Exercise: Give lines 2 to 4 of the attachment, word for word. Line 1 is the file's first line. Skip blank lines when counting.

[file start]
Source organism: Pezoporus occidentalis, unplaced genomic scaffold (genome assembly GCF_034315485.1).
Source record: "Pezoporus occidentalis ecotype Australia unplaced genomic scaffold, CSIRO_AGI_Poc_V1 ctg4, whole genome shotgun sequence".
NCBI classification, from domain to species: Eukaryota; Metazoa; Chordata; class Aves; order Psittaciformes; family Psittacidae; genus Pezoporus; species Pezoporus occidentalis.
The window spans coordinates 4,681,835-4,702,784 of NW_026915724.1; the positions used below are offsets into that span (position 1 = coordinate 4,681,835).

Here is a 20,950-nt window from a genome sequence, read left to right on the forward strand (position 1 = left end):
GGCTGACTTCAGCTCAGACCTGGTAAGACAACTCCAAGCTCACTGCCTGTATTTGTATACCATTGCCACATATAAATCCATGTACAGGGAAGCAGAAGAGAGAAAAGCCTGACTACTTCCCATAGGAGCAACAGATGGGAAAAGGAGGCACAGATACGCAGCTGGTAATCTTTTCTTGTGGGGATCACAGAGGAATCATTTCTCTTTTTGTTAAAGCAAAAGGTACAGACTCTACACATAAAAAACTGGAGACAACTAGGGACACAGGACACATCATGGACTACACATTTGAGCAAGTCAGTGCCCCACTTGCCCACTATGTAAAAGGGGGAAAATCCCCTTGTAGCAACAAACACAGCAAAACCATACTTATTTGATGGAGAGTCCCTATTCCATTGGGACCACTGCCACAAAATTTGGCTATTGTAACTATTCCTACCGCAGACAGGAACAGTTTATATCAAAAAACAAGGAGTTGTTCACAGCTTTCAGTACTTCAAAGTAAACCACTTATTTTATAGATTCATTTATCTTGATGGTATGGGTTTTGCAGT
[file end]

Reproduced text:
Source record: "Pezoporus occidentalis ecotype Australia unplaced genomic scaffold, CSIRO_AGI_Poc_V1 ctg4, whole genome shotgun sequence".
NCBI classification, from domain to species: Eukaryota; Metazoa; Chordata; class Aves; order Psittaciformes; family Psittacidae; genus Pezoporus; species Pezoporus occidentalis.
The window spans coordinates 4,681,835-4,702,784 of NW_026915724.1; the positions used below are offsets into that span (position 1 = coordinate 4,681,835).